"Oh my God! I knew it! I always knew it. I was
like Julie is so gay, & people were like oh,
whatever, you just think everybody's gay because
it's an all-girls school, but I knew I wasn't gay, &
I knew most of those girls weren't gay, so I was
like fuck you, Jasmine, go suck on one of your
Jolly Rancher rings! Do you remember those?
So, how's it going? Do you have a girlfriend or
something? I have to tell you in college I had a 
gay roommate, & she got lucky like every single
night. Seriously. I'd come back to the room &
there'd be some ribbon tied around the door,
so I'd have to hang out by the vending
machines in the lobby looking like a total loser.
I never saw the girls go, through, I guess they
must have gone out the fire escape or
something. Nobody thinks there would be that
many gay girls in Iowa, you know, but I guess
they're kind of everywhere now. Do you still
live on the West Coast or what? If I were gay
I would be like San Francisco, here I come, but
truth be told, it's kind of dirty. My boyfriend took
me there once -- we're actually engaged so
technically he's my fiance now, but you know,
he wasn't then, so -- we just walked around a lot &
got some of that good chocolate & saw the seals.
& I was like hey, isn't there some really cool old prison
that you can see if you take a ferry from here, & then
he was like San Francisco is full of fairies, ha, ha!
I hope that doesn't offend you. I mean, I thought
it was funny, but my boyfriend is like totally down
with gay people. He would really like you because
you're smart & it's kind of hot when a girl isn't
into you at all, you know? Well, I guess you would
want a girl to be into you, huh? So scratch that.
But I mean most girls are always trying to get with
him & then I have to be like whoa, hands off, that's
my man. Sometimes I think it would be so much
easier to be gay. It would just take all the pressure
off. I wouldn't have to get my hair done or worry
how my boobs looked, & if somebody called me
fat, I could just be like I'm a lesbian, douchebag.
I mean, seriously, do you even have to wax?


Wade has no qualms about using humour/sarcasm to get us where we need to go.  When I Was Straight is one of those books you need to get into the hands of every queer person you know because it will make them feel better about the world.  Then we need to get When I Was Straight into the hands of every straight person because it will make them smarter.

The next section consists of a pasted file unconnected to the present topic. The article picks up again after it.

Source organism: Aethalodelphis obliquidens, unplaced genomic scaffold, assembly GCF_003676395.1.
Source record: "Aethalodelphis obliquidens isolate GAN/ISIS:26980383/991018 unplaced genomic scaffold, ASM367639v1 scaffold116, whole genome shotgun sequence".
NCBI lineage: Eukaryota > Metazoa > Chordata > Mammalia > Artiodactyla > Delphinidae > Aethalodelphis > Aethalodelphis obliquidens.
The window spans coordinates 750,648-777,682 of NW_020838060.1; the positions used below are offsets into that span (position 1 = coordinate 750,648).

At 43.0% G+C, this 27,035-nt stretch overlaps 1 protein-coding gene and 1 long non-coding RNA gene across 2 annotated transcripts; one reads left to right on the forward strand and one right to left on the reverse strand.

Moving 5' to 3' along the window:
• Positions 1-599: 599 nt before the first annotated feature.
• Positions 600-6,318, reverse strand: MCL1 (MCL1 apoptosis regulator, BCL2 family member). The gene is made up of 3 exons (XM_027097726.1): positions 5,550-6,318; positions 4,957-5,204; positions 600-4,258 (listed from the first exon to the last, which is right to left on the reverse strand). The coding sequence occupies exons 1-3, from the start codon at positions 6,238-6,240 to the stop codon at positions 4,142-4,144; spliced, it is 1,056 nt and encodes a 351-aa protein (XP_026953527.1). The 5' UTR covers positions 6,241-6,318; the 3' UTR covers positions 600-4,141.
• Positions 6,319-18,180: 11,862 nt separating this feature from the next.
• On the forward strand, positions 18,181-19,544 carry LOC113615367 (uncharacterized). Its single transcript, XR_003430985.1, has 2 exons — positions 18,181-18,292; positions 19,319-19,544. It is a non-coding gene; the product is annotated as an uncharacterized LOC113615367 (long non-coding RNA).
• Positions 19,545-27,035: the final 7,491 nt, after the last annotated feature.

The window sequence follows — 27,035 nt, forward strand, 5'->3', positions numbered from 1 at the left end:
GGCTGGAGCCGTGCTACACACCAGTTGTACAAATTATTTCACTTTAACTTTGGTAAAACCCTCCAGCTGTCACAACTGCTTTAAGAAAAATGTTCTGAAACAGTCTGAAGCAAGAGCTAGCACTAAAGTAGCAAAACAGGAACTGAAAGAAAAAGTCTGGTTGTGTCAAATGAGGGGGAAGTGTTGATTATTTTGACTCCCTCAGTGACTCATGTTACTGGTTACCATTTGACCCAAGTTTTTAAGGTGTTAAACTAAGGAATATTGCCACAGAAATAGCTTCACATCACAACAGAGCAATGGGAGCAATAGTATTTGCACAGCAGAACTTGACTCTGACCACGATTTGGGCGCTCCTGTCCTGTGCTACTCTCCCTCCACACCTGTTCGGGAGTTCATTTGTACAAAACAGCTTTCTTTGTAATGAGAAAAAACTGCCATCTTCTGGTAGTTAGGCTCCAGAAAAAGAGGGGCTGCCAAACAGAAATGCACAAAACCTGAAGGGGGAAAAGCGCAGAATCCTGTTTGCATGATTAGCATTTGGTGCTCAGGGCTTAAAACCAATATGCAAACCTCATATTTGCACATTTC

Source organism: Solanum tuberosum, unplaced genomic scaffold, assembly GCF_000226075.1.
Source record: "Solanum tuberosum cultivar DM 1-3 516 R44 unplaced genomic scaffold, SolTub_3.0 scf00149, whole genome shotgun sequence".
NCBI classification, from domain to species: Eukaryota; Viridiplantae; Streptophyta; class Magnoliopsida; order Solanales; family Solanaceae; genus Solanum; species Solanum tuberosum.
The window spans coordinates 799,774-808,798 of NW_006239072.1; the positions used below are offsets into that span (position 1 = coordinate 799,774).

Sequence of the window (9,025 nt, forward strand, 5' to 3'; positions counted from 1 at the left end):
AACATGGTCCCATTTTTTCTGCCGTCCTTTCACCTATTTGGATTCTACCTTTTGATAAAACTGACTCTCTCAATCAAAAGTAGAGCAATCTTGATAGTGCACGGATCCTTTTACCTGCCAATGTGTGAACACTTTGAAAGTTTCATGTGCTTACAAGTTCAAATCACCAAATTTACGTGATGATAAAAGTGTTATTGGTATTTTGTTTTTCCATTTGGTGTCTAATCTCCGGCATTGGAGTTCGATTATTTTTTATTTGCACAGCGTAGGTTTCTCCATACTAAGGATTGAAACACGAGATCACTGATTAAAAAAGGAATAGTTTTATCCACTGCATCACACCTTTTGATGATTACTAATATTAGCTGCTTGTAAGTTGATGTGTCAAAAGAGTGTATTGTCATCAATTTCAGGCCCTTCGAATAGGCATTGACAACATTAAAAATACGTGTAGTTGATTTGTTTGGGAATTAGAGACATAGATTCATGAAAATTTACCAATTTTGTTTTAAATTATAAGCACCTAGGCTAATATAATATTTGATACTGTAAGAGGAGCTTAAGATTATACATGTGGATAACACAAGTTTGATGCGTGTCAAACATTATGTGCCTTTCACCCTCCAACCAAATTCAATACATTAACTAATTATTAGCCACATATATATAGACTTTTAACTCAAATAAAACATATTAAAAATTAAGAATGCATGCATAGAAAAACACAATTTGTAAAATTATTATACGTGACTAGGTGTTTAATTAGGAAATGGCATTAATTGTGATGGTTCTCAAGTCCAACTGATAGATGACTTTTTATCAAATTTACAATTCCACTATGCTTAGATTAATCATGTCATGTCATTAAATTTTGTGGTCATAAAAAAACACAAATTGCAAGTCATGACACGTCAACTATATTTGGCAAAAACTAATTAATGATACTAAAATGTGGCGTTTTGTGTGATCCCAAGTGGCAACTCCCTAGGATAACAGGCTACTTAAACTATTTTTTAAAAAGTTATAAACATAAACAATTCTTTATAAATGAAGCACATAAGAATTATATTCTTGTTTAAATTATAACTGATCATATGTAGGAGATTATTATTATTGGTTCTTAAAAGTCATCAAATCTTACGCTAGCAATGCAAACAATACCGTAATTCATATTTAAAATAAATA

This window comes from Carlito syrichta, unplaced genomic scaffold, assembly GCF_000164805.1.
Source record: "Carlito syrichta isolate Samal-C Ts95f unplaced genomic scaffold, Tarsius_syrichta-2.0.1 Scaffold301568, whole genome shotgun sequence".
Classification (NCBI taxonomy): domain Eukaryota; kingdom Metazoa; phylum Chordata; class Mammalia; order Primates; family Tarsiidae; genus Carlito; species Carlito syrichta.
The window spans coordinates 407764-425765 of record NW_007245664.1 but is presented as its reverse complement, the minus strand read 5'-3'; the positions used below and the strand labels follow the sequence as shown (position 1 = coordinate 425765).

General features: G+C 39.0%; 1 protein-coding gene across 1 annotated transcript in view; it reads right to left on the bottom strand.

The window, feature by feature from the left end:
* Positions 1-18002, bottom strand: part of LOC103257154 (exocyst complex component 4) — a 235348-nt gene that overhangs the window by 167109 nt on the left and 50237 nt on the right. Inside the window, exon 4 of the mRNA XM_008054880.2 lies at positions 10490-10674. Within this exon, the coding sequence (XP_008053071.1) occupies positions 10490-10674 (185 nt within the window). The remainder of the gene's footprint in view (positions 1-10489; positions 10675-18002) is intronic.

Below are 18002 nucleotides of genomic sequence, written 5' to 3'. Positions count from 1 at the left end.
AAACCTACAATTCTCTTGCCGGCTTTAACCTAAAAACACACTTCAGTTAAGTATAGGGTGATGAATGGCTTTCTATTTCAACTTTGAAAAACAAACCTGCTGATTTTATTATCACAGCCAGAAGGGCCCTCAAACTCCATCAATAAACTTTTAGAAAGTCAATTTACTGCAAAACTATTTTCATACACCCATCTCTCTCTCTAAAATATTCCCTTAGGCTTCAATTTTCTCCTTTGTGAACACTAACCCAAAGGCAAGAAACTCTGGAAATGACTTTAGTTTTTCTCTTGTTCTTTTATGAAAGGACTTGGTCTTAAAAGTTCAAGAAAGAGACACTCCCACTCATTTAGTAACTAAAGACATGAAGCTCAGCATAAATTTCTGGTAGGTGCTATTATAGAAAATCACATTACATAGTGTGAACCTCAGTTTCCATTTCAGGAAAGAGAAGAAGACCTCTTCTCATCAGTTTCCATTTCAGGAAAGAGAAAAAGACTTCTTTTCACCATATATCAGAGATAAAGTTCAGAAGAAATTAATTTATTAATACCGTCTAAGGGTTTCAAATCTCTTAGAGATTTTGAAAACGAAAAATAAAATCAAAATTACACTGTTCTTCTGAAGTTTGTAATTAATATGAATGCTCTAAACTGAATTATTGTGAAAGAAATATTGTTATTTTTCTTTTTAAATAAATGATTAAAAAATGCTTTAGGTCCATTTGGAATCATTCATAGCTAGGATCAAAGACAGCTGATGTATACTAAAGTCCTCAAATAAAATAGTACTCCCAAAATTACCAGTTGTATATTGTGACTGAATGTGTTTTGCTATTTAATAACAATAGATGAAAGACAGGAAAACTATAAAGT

Julie Marie Wade kills it.

Julie Marie Wade

Julie Marie Wade (Seattle, 1979) completed a Master of Arts in English at Western Washington University in 2003, a Master of Fine Arts in Poetry at the University of Pittsburgh in 2006, and a PhD in Interdisciplinary Humanities at the University of Louisville in 2012.

She is the author of Wishbone: A Memoir in Fractures (Colgate University Press, 2010; Bywater Books, 2014), winner of the Lambda Literary Award in Lesbian Memoir; Without: Poems (Finishing Line Press, 2010), selected for the New Women’s Voices Chapbook Series; Small Fires: Essays (Sarabande Books, 2011), selected for the Linda Bruckheimer Series in Kentucky Literature; Postage Due: Poems & Prose Poems (White Pine Press, 2013), winner of the Marie Alexander Poetry Series; and Tremolo: An Essay (Bloom Books, 2013), winner of the Bloom Nonfiction Chapbook Prize.

Wade is a member of the creative writing faculty at Florida International University and a regular reviewer for Florida Book Review, Lambda Literary Review, and The Rumpus.

She lives with her partner, Angie Griffin, and their two cats in Dania Beach.

“Julie Marie Wade’s lush post-confessional poems are unabashed in their desire, tentative then bold in their knowledge. They’re sparkly talismans to transform and transport us, delicacies with creamy insides to fill us up. WHEN I WAS STRAIGHT is a profound ‘before and after’ examination of the self, complete with cultural and family commentary—delightful, heartbreaking, magic and real stories with a multitude of prepositions to guide us: a gifted young poet’s coming to, coming out, coming jubilantly back into self. ”
     - Denise Duhamel and Maureen Seaton